It’s probably entirely coincidental that BBH’s resignation of the Levi’s account, which the agency serviced with distinction for 28 years, surfaced about the same time as the jeans manufacturer’s second quarter financial results. A constructive coincidence, all the same. If not exactly dire, the results graphically illustrate how far down in the world the Levi’s brand has come: the company compounded a multi-million dollar loss.
In its day – 15 to 20 years ago – Levi’s was a sobriquet for jeans, at a time when everyone of consequence thought it cool to wear jeans. Now they don’t. Or if they do, it’s 7 For All Mankind for upmarket, Gap for downmarket and Diesel for youff – with Levi’s perched somewhere uncomfortably in between. The market for nostalgic Americana has vanished, probably for ever.
Levi’s iconic status arose, in business terms, out of a structural imbalance. The company’s own retail presence was extremely weak outside the USA – even today it does not own all its outlets, leading to an impression of inconsistency. Advertising supplied the deficit, literally driving people into the shops to buy the stuff. That’s a relatively unusual situation in the rag trade; even more unusual is the idea of trusting the agency’s judgement in these matters. But Levi’s did, with astonishingly productive consequences.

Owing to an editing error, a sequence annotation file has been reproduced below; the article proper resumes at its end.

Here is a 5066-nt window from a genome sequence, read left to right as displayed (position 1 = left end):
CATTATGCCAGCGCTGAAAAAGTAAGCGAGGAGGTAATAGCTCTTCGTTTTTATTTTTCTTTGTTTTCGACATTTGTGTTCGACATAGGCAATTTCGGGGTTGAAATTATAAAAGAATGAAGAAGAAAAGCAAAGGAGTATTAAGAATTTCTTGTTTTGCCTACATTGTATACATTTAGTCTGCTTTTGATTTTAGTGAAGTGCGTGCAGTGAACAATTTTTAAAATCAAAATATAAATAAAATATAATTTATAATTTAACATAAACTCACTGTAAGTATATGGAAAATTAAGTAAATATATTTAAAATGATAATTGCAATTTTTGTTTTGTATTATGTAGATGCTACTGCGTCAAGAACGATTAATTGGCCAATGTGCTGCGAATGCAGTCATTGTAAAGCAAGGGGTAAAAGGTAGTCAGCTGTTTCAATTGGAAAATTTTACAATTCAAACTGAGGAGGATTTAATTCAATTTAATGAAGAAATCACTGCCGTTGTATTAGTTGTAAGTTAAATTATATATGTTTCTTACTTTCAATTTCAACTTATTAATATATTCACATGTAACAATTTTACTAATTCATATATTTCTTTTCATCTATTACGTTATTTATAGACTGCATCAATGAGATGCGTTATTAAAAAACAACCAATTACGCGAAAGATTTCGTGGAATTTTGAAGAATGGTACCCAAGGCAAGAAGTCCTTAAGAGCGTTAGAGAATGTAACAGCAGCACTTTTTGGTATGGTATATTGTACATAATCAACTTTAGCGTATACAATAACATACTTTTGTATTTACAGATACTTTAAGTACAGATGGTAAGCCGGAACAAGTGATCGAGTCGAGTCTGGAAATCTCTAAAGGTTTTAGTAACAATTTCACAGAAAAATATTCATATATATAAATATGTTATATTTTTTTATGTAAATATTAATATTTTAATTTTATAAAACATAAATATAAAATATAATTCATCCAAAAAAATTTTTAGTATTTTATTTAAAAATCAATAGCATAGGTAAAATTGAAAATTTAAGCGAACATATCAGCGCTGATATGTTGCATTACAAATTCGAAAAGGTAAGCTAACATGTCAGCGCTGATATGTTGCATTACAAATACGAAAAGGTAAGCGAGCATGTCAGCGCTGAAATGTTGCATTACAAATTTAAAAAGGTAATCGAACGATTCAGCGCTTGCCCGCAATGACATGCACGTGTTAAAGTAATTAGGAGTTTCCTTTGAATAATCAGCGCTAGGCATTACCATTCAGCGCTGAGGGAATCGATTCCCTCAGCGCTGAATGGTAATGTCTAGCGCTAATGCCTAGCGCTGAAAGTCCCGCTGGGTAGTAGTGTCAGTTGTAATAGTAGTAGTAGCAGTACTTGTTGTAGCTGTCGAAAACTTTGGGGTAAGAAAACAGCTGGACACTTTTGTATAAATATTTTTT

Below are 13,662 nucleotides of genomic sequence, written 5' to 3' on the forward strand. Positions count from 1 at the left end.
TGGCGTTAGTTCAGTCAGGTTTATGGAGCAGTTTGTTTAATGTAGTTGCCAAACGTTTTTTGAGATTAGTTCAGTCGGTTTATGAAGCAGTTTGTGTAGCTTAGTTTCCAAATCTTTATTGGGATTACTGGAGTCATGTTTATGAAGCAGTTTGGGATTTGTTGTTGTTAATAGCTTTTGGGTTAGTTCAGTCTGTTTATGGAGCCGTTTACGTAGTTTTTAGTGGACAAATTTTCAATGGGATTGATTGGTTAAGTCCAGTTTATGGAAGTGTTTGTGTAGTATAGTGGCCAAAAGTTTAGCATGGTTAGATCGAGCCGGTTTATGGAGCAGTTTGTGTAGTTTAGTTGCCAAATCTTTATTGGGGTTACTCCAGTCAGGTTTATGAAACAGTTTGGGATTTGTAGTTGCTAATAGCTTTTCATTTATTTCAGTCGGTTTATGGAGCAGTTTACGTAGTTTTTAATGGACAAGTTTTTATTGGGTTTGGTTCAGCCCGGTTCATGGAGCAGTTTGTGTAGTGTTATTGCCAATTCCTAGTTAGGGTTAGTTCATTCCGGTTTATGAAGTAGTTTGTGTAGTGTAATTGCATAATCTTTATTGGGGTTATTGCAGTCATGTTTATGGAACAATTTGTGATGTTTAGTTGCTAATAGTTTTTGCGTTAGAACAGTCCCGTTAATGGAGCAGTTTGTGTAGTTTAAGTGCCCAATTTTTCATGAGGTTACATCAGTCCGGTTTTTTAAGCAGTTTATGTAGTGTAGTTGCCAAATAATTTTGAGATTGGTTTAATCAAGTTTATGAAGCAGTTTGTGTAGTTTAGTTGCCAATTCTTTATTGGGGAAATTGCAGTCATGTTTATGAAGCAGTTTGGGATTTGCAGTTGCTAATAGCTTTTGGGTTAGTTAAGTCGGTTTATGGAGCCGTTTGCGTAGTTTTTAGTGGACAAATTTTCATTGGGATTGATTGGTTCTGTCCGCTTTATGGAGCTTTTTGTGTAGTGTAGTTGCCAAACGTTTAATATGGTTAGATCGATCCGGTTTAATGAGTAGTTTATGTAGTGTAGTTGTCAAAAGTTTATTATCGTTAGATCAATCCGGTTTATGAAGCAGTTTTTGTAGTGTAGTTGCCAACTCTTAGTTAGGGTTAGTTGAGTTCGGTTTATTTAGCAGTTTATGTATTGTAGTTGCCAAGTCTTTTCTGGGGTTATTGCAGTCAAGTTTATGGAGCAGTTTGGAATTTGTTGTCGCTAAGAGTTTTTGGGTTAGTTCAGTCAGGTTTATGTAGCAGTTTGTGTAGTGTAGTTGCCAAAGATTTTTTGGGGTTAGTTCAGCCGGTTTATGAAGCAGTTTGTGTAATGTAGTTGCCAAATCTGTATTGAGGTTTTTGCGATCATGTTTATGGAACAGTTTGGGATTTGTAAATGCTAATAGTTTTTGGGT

You can view BBH’s contribution as a number of discrete, highly visual campaigns – from Launderette, Swimmer through to the Flat Eric vehicle and beyond. Everyone has their favourite. The magical insight, however, was not so much what they looked like, but what they sounded like. The estates of, among others, Marvyn Gaye, Eddie Cochrane, Sam Cooke and Dinah Washington (Mad About the Boy) have every reason to be grateful to BBH. A few years later, in the mid-nineties, the agency moved on from resurrecting the fortunes of dead artists to making the fortunes of new ones, such as Babylon Zoo in “Spaceman” and Mr Oizo in “Flat Beat”.
Latterly, however, Levi’s seems to have lost faith in advertising and BBH in Levi’s. It’s not just that the jeans brand is becoming more penny-pinching as it tries to cope with commoditisation; BBH has, these past two years, found it a great deal more difficult (I understand) to get its creative proposals accepted. Even so, it must have been with a heavy heart that Nigel Bogle, BBH group chief executive, composed the letter firing one of his original, and signature, clients.